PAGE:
SOURCEFORGE: AN OVERVIEW
SourceForge is a tremendous resource for open source users and developers. It offers a full range of services to developers, freeing them from creating project infrastructure. Instead, they can take advantage of what SourceForge provides.
One interesting question is how did SourceForge itself come into existence? Who took it upon themselves to create this community resource? SourceForge was originally created by employees of VA Linux (now known as VA Software). VA Linux was a hotbed of open source activity centered on Linux, and SourceForge was a fairly informal portal set up as a casual project. However, as the number of projects grew, VA Linux recognized that the site needed to be robustly engineered to handle the traffic it was receiving. They put a team in charge that extended the functionality, implemented a scalable architecture, and planned future enhancements. SourceForge is now one of a number of open-source-oriented portals operated by OSDN, a subsidiary of VA Software.
A few open source products are available for sale. I know that this sounds like a contradiction of the term open source, but commercial open source products do exist. The commercial product is usually offered along with other product-oriented services, like technical support or training. Even in the companies that offer a commercial version of an open source product, however, usually the product is available at zero price as well. The version sold is merely made available in a more convenient format (e.g., on a CD) or as part of a larger product offering that bundles services along with the software.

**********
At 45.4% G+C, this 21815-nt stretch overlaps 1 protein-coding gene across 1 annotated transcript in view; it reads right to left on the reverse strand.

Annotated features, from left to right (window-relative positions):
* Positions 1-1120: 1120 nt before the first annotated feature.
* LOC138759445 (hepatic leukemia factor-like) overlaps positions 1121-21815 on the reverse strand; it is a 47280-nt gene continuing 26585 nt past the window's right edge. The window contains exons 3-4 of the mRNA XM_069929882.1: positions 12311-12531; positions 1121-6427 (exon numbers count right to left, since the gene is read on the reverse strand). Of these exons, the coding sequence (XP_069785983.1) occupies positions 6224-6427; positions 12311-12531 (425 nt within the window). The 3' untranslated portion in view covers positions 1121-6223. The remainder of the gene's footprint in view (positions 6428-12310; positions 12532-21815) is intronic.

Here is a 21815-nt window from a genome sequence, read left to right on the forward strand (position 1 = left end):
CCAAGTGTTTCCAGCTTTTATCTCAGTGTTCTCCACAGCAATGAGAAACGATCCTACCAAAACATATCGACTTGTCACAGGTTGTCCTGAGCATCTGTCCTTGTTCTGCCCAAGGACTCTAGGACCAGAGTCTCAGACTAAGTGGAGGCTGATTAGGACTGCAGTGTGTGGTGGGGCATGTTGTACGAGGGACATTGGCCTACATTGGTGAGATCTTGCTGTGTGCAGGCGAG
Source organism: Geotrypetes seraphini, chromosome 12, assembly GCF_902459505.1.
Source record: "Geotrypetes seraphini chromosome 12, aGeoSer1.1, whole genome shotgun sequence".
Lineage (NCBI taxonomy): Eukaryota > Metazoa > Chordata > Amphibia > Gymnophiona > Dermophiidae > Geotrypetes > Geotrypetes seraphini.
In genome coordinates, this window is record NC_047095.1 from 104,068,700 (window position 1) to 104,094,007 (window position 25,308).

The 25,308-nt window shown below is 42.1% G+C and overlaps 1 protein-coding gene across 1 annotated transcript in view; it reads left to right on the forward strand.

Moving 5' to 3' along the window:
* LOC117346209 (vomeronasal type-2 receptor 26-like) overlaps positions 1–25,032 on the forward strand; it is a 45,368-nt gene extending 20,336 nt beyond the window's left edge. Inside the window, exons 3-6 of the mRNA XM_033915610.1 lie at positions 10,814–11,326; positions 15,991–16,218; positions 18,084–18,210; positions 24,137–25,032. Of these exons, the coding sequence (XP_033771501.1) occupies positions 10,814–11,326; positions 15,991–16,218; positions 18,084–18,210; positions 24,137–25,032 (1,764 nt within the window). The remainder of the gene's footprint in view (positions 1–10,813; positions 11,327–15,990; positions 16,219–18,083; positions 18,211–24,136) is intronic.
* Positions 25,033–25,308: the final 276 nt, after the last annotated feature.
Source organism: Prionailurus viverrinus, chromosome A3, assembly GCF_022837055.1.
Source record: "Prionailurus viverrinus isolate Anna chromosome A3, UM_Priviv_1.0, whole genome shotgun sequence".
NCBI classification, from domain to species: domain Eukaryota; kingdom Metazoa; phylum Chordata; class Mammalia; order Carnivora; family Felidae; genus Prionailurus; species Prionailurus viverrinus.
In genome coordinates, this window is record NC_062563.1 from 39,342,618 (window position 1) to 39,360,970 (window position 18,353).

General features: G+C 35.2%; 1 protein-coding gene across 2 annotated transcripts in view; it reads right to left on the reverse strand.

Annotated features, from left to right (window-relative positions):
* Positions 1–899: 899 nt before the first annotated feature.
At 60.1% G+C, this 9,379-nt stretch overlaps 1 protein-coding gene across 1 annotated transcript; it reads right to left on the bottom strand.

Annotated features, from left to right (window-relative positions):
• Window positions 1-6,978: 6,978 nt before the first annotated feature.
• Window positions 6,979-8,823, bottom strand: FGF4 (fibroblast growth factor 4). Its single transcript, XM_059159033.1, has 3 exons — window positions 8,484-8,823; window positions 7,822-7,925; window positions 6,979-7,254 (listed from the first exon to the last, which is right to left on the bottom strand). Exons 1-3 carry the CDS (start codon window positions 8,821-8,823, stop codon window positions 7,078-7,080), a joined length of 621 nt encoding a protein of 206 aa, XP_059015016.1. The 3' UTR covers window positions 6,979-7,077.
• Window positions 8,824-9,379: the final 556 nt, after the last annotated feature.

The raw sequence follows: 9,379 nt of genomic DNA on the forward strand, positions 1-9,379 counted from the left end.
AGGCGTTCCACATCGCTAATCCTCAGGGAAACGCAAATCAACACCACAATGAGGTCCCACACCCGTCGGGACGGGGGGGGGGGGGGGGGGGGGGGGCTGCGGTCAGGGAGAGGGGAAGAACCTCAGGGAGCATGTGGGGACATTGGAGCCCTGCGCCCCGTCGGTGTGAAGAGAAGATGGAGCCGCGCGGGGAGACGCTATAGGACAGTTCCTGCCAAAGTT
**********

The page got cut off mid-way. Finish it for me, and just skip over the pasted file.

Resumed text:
The Challenge of Anonymous Distribution
One of the most interesting, yet frustrating, aspects of open source is that not only is it available at zero price, but it is available anonymously. You don't have to identify yourself to download the product: no forms to fill in, no credit card information (unless the product is purchased), no nothing.
This is absolutely a delight. Nothing stands between you and the product. You don't have to provide personal information to get the product. There is no need to go through an extended capital request cycle because the product costs nothing. Indeed, the easy availability can pose a problem, which is discussed in Chapter 3, "Open Source Risks."